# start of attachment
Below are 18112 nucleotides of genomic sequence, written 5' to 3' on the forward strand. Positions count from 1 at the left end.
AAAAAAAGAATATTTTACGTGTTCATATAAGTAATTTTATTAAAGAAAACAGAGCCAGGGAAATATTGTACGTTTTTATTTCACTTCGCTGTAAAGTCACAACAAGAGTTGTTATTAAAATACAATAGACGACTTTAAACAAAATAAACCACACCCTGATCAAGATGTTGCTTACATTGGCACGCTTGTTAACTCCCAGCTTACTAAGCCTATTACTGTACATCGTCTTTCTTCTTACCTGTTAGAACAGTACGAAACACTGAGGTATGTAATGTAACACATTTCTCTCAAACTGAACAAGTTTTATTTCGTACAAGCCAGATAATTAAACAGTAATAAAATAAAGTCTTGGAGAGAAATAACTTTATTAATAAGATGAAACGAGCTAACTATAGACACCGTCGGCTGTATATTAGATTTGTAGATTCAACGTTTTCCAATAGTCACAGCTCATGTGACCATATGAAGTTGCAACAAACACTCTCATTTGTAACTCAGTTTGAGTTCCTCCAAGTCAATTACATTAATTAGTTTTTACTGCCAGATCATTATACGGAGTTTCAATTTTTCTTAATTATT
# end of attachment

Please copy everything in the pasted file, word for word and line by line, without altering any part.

Below are 18112 nucleotides of genomic sequence, written 5' to 3' on the forward strand. Positions count from 1 at the left end.
AAAAAAAGAATATTTTACGTGTTCATATAAGTAATTTTATTAAAGAAAACAGAGCCAGGGAAATATTGTACGTTTTTATTTCACTTCGCTGTAAAGTCACAACAAGAGTTGTTATTAAAATACAATAGACGACTTTAAACAAAATAAACCACACCCTGATCAAGATGTTGCTTACATTGGCACGCTTGTTAACTCCCAGCTTACTAAGCCTATTACTGTACATCGTCTTTCTTCTTACCTGTTAGAACAGTACGAAACACTGAGGTATGTAATGTAACACATTTCTCTCAAACTGAACAAGTTTTATTTCGTACAAGCCAGATAATTAAACAGTAATAAAATAAAGTCTTGGAGAGAAATAACTTTATTAATAAGATGAAACGAGCTAACTATAGACACCGTCGGCTGTATATTAGATTTGTAGATTCAACGTTTTCCAATAGTCACAGCTCATGTGACCATATGAAGTTGCAACAAACACTCTCATTTGTAACTCAGTTTGAGTTCCTCCAAGTCAATTACATTAATTAGTTTTTACTGCCAGATCATTATACGGAGTTTCAATTTTTCTTAATTATT